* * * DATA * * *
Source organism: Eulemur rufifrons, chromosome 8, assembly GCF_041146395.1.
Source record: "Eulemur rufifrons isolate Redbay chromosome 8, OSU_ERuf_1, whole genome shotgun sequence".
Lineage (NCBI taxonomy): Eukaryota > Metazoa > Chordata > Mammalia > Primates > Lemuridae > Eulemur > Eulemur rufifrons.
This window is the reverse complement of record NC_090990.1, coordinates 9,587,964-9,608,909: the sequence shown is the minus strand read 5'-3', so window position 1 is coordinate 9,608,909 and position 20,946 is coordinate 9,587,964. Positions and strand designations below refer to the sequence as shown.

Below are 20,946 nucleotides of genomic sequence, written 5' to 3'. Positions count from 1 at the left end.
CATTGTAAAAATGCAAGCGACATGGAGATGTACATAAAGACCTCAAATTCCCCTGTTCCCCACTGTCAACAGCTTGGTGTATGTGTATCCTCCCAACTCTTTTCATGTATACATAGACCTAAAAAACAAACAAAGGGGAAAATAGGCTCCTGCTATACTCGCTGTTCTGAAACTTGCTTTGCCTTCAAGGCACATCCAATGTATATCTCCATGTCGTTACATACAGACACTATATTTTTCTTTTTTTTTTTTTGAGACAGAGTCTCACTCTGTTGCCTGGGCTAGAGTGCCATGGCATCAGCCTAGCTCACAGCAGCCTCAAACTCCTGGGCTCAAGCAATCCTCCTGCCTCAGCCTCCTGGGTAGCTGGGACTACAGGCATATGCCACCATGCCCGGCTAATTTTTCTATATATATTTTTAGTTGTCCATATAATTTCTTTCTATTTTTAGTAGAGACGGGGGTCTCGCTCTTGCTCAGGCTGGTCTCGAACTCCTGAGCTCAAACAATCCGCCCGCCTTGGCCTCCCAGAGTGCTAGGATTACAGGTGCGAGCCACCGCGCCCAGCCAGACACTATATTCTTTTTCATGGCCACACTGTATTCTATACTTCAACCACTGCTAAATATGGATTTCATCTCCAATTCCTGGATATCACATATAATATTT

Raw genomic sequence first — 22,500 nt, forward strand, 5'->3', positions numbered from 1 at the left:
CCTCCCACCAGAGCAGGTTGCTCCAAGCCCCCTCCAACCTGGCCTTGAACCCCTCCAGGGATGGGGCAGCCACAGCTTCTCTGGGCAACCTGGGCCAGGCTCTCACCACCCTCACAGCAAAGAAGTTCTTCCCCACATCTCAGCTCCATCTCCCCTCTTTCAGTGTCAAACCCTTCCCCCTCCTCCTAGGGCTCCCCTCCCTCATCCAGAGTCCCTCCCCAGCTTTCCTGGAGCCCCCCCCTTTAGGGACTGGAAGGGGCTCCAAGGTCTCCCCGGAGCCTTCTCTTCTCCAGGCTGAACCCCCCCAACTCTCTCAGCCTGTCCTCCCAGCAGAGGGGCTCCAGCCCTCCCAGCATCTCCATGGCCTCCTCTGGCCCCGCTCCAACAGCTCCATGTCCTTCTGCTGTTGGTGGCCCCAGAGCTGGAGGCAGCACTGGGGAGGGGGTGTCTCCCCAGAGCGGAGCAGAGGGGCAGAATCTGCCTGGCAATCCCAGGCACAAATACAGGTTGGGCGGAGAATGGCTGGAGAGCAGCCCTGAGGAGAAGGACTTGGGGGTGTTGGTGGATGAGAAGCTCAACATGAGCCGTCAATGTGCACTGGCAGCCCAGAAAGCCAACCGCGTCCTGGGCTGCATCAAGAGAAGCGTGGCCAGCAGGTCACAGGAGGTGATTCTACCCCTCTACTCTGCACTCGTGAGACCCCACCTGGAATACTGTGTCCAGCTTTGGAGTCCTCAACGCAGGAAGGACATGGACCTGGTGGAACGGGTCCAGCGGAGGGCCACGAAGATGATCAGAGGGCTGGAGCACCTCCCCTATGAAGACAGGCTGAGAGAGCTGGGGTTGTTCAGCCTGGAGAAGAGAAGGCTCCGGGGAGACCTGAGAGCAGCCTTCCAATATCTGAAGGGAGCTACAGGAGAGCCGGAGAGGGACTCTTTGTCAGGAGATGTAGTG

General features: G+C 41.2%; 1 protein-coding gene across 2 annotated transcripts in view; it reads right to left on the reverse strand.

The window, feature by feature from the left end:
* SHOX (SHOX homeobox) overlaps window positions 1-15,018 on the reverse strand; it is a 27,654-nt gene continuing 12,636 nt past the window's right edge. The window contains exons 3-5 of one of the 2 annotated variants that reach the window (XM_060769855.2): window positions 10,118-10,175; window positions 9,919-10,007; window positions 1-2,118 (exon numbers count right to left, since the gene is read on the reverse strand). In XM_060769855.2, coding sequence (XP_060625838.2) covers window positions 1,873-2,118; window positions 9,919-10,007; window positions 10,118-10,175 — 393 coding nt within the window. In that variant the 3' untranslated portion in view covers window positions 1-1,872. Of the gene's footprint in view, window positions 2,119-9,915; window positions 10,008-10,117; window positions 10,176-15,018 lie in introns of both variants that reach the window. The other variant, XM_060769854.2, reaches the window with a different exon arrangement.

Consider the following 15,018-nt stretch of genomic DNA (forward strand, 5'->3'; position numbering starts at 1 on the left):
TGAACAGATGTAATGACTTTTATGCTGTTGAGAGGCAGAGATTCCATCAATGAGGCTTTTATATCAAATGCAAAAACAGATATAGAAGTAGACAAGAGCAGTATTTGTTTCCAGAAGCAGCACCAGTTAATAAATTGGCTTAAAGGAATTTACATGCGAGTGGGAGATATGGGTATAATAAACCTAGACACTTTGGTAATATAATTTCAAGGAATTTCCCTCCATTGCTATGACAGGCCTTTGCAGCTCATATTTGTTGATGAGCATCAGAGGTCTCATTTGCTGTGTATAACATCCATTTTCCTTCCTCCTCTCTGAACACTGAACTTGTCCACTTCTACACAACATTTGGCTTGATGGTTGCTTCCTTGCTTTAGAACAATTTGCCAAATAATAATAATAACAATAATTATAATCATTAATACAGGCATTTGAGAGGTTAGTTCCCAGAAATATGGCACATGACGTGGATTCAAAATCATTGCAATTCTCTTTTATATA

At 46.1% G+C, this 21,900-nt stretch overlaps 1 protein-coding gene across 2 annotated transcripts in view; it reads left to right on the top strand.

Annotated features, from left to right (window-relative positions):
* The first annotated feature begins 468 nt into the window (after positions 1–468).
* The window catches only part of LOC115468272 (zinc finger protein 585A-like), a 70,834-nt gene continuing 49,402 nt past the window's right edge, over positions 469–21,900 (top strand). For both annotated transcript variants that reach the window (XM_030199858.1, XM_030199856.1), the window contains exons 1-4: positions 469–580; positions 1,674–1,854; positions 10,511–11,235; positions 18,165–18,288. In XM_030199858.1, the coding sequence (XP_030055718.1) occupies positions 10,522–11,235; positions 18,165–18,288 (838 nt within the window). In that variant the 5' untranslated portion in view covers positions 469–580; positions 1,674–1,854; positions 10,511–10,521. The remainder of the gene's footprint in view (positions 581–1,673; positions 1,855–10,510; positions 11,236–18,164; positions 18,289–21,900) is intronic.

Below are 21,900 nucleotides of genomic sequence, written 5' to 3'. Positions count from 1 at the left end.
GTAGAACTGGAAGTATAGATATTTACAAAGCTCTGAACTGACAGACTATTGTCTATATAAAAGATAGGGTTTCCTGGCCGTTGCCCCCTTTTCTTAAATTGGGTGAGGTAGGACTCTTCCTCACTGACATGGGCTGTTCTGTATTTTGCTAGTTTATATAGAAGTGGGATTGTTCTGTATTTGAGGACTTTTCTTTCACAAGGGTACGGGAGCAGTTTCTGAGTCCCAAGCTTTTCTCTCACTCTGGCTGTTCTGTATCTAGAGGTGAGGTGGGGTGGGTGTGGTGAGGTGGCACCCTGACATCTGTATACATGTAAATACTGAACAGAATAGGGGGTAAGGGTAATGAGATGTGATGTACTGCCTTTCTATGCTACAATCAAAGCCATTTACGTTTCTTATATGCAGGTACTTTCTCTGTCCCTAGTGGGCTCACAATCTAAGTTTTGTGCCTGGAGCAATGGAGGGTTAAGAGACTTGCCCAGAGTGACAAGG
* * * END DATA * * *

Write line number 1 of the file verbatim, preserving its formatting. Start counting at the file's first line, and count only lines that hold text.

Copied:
Source organism: Eulemur rufifrons, chromosome 8, assembly GCF_041146395.1.